I am very heartened that the Minister, whom I have just spent some minutes complimenting for his foresight and vision on the Criminal Law (Rape) (Amendment) Bill, has drawn the attention of the House to the Law Reform Commission report. This is the precise context within which the legislation should be framed. I will be looking for nothing less than the full implementation of the Law Reform Commission recommendations. After all, I have waited 20 years for this. I was brought up in a society that was not understanding of my particular circumstance. The laws under which I have lived out my 46 years of life are the exact and direct parallel of the Penal Laws which discriminated against Roman Catholics in this country, to the shame of the then Government. I am discriminated against in precisely the way Roman Catholics were discriminated against under the Penal Laws; in precisely the way black people in the southern states of America were discriminated against and in exactly those areas where Roman Catholic civil rights activists charged the Stormont Government with discriminating against them. I look forward to an anti-discrimination Bill from this progressive Minister which will outlaw discrimination in areas such as housing and employment because that is where the matter will bite.

With regard to the acceptability of this legislation the Minister has not said very much about it except that he feels that people would not now want to introduce such a law. I have been working in this area for about 20 years. The distinguished statistician/researcher/sociologist Professor Michael MacGrail produced a book in about 1969-70 before I or my colleagues had any impact on the public consciousness of this country. It was called "Prejudice and Tolerance in Ireland" and among the tables Professor MacGrail shows that at the turn of the sixties just coming into 1970 a plurality of Irish people believed that the criminal law should not be sustained, that it should be changed. That is an important fact and it bears out what Senator Ryan said about the Irish people and their qualities of tolerance and decency. I have no doubt that figure has significantly increased. I direct the Minister to, for example, I suppose a sort of vox populi, the Gay Byrne radio show, on which during a debate recently, there was what they call a tele-poll. I am not suggesting that it is necessarily completely accurate.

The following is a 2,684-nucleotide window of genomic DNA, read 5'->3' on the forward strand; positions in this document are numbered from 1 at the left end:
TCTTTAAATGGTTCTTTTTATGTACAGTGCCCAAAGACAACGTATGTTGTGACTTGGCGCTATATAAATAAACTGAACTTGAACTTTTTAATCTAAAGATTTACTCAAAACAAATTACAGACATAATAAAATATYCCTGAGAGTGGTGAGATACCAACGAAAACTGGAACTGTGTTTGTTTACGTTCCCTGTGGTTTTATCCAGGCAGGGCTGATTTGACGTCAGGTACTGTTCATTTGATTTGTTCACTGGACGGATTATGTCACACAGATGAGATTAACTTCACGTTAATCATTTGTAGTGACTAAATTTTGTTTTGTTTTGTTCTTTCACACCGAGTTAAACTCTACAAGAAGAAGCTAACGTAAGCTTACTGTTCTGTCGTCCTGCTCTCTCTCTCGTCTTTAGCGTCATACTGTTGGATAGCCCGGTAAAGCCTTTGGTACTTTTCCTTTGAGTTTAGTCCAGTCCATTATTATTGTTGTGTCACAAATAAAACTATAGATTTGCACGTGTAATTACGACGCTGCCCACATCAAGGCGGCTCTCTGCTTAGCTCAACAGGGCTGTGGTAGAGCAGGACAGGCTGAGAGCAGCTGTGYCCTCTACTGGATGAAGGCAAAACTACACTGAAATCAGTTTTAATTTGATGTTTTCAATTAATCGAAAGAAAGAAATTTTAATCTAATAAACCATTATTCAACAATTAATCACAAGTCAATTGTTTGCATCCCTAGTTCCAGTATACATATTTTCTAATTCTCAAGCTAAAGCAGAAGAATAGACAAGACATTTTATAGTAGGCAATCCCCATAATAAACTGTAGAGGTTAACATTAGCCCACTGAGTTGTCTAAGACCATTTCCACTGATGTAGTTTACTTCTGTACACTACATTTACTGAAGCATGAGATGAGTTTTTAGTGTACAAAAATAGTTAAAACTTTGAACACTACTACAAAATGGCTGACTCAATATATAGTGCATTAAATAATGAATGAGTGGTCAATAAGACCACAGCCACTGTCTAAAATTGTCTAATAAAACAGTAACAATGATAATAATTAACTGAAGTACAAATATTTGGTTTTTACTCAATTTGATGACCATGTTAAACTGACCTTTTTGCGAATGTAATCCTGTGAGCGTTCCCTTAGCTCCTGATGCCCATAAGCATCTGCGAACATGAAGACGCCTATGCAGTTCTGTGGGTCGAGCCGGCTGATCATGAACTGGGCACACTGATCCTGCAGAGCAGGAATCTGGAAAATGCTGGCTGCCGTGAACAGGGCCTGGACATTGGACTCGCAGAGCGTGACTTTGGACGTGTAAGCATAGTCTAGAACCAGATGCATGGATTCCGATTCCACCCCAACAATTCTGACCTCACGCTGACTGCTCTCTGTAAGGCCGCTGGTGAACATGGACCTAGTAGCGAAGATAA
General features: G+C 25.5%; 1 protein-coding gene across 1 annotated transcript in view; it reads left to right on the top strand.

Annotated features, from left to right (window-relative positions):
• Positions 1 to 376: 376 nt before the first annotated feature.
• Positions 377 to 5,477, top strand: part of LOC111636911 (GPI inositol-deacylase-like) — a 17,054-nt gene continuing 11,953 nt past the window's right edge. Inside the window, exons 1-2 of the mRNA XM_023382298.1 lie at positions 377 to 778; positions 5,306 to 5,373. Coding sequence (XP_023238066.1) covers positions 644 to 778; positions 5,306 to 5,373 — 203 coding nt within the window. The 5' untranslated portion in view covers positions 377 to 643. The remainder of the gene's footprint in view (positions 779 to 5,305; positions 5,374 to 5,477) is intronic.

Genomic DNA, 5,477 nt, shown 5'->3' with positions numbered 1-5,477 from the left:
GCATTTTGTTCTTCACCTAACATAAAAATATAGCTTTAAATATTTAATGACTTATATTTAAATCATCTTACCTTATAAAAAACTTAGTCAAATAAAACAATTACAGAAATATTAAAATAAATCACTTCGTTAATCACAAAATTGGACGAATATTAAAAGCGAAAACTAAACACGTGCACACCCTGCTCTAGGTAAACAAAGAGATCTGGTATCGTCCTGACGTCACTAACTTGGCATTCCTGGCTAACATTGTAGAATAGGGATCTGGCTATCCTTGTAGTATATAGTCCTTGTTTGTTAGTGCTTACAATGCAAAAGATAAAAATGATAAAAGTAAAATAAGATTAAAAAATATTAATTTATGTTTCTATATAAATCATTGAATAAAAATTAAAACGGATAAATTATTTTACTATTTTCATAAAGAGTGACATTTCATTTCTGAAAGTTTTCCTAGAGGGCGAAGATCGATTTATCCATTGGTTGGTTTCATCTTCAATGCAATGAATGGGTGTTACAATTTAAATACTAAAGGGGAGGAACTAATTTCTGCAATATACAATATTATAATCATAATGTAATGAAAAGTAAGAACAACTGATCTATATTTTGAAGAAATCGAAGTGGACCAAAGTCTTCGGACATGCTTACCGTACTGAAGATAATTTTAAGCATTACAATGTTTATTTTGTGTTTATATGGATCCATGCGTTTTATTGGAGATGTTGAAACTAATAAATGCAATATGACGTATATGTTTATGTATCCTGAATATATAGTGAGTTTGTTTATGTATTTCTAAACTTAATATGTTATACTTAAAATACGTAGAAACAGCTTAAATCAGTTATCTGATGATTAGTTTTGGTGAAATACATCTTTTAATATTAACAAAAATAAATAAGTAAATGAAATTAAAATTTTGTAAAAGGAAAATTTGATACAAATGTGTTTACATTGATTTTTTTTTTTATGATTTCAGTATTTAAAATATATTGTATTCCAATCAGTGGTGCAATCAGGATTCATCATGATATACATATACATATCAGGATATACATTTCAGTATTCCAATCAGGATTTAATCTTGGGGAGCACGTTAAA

Everybody dismisses polls when they do not suit them and accept them warmly when they do, but in that poll of 11,000 people — it could not possibly have been rigged — 66 per cent thought the law should be changed. Maybe it is a little bit more, maybe it should be a little bit less, but it is a very interesting indicator of the kind of support that could be anticipated.

The Law Reform Commission came down four square on equality with regard to the age of consent for heterosexual and homosexual intercourse. I fully endorse that. The law in Britain is spectacularly bad with regard to the age of consent and the conditions of privacy. I would like the Minister to take into consideration in framing this legislation——

Will the Senator move the Adjournment, please? It is six o'clock.

I so move. May I finish this statement? I want to read in a table of the ages of consent. I will start with that afterwards, if that is all right.

Acting Chairman

Is that agreed? Agreed.

Sitting suspended at 6.5 p.m. and resumed at 6.30 p.m.

I understand there is a vote in the other House and it is proposed that we adourn until 6.40 p.m. Is that agreed? Agreed.

Sitting suspended at 6.30 p.m. and resumed at 6.40 p.m.